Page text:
As small biz owners, we always have to keep proper records and be accountable. Owning a business gives the illusion that you don’t have to answer to anyone, but you can find yourself years in with no ability to truly tell how far you’ve come. Without this information, you will be unable to grow because, without it, you will not know your profitability or where to invest. Your growth depends on it. In business for you to truly enjoy what you do, you must do what comes naturally to you. Hire professionals for the rest.


Before beginning my business, I wished I knew to: “Start where you are, use what you have, and do what you can but do not give up on yourself, you are going to make it”. If you wish to chart your own course, identify your talents, and explore the business of it. Starting where I was meant identifying my talents and using them for the greater good of the people around me. For me, using what I had meant using my own personal values to directly contribute to my business. Doing what I could meant remaining consistent. Do not promise something that you cannot deliver, be honest with yourself about how much you can realistically deliver and deliver it. Consistently.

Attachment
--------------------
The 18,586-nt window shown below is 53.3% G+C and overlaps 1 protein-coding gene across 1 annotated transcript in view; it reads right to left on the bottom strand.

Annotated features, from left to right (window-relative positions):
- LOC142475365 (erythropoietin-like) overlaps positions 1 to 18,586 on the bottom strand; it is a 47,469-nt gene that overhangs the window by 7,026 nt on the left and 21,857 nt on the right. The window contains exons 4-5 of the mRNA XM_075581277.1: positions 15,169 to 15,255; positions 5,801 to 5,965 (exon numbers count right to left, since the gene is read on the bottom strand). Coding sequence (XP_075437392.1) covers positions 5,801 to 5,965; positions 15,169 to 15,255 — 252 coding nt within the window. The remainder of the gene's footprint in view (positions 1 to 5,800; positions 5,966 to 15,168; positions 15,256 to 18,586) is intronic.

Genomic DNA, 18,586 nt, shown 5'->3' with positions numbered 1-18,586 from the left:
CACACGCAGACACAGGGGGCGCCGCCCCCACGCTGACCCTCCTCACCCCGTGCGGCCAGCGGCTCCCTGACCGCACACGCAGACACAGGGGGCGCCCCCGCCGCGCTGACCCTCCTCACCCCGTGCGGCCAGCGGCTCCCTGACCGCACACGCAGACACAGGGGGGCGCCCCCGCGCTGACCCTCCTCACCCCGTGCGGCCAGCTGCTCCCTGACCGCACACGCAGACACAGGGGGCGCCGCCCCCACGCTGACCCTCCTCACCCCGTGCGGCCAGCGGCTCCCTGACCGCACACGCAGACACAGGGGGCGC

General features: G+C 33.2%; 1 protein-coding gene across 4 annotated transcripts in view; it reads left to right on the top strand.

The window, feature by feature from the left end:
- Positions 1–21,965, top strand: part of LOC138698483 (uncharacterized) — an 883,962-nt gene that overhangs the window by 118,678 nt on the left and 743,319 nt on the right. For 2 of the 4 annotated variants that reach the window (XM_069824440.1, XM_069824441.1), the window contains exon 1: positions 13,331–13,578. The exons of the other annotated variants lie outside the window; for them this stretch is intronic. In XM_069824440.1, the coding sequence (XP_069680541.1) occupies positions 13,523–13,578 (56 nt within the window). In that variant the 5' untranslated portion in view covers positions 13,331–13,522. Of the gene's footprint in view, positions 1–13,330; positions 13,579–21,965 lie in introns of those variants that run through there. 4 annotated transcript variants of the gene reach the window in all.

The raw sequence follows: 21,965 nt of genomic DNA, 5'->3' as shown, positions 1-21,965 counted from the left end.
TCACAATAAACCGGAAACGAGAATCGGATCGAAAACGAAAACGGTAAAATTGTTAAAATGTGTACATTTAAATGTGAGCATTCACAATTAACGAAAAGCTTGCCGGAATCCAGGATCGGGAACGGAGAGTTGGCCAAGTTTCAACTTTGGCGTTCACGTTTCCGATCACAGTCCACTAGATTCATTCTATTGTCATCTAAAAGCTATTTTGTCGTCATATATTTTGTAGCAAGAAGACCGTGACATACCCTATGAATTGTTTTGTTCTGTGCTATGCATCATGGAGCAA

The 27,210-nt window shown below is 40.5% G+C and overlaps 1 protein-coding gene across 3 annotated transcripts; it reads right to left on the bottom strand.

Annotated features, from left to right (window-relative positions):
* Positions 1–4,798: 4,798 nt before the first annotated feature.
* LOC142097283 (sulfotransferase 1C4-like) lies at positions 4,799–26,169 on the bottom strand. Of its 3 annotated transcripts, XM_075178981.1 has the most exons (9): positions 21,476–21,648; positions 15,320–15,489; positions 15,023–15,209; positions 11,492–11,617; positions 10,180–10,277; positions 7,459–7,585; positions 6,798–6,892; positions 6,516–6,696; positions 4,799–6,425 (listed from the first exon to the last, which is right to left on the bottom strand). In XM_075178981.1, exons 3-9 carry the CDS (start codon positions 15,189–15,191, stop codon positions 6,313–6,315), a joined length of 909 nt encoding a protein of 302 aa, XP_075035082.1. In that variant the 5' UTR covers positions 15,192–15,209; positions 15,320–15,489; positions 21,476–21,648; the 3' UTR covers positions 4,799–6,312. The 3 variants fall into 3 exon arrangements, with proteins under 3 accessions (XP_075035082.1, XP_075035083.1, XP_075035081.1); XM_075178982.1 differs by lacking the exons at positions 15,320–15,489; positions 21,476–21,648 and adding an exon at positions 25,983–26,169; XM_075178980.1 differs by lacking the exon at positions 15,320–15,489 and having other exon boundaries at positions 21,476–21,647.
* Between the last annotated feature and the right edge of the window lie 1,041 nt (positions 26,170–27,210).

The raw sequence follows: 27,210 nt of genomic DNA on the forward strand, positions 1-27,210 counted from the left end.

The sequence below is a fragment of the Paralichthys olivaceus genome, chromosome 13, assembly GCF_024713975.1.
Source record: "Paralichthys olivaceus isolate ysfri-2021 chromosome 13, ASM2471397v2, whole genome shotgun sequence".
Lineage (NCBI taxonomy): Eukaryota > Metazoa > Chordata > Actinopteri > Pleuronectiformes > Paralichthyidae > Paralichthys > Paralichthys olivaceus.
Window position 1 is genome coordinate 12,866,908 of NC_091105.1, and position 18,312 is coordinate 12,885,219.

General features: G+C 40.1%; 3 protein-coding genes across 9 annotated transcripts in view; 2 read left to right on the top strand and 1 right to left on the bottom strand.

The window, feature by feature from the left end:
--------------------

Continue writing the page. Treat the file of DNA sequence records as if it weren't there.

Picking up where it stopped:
Walk in your own purpose as a small biz owner, be yourself, people will connect with your business if you are genuine. It is easy to remain consistent if you are yourself. The path that you choose for your business should come from your core strength. Find what you are good at and sell that unique talent. Be bold and stand by who you are, your consistency matters to your consumer. We have big dreams and we want to live in a way that can change the world. Your idea can change the world. Be Bold, Be Honest, Be You, Be Consistent and your company will grow naturally.
Jillan Aimable
  • NAME OF YOUR BUSINESS – @Shoeaholics
  • TYPE OF BUSINESS – Retail 
What are some of the best lessons you've learned as a business owner?

Advice for Small Biz Owners Do Not Mistake The Popular Circle With The Winners’ Circle. 

One of the lessons I had  to remember was that God is my source. I had to learn  that all over again, that I am nothing without him.